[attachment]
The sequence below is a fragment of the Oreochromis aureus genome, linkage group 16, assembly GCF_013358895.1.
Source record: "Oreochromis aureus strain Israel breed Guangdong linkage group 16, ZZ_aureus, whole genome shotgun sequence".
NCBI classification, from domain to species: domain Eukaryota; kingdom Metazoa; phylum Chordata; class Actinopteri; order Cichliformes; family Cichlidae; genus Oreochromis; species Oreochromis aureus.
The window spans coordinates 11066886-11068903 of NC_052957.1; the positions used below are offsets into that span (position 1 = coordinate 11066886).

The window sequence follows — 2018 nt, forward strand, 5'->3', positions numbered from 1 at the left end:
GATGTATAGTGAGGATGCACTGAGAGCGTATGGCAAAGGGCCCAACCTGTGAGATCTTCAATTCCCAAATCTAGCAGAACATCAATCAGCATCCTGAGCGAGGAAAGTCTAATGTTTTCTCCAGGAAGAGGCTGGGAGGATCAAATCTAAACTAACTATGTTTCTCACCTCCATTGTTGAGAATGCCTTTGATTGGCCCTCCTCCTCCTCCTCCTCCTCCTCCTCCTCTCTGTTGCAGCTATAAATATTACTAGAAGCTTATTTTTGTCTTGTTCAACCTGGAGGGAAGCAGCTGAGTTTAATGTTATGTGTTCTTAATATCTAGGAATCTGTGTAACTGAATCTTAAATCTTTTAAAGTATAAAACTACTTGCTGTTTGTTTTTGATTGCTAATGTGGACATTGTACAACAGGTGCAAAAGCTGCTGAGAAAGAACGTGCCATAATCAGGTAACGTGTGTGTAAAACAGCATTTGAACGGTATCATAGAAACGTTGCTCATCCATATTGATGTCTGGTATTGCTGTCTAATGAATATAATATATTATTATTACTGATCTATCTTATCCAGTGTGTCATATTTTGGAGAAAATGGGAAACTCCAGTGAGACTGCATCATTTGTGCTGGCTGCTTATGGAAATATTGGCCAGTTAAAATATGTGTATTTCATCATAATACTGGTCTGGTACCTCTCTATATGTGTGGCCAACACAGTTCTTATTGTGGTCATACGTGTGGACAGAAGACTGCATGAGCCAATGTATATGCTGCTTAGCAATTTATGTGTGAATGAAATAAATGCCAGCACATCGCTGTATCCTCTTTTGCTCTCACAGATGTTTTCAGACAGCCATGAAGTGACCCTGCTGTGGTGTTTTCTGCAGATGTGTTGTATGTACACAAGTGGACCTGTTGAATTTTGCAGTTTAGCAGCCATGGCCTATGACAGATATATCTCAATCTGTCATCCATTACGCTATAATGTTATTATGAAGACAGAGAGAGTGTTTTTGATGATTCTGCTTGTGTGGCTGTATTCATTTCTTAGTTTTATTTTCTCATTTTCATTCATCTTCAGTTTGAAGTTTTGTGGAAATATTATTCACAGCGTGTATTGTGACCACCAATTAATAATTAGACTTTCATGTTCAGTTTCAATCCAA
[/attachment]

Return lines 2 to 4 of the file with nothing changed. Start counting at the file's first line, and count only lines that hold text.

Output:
Source record: "Oreochromis aureus strain Israel breed Guangdong linkage group 16, ZZ_aureus, whole genome shotgun sequence".
NCBI classification, from domain to species: domain Eukaryota; kingdom Metazoa; phylum Chordata; class Actinopteri; order Cichliformes; family Cichlidae; genus Oreochromis; species Oreochromis aureus.
The window spans coordinates 11066886-11068903 of NC_052957.1; the positions used below are offsets into that span (position 1 = coordinate 11066886).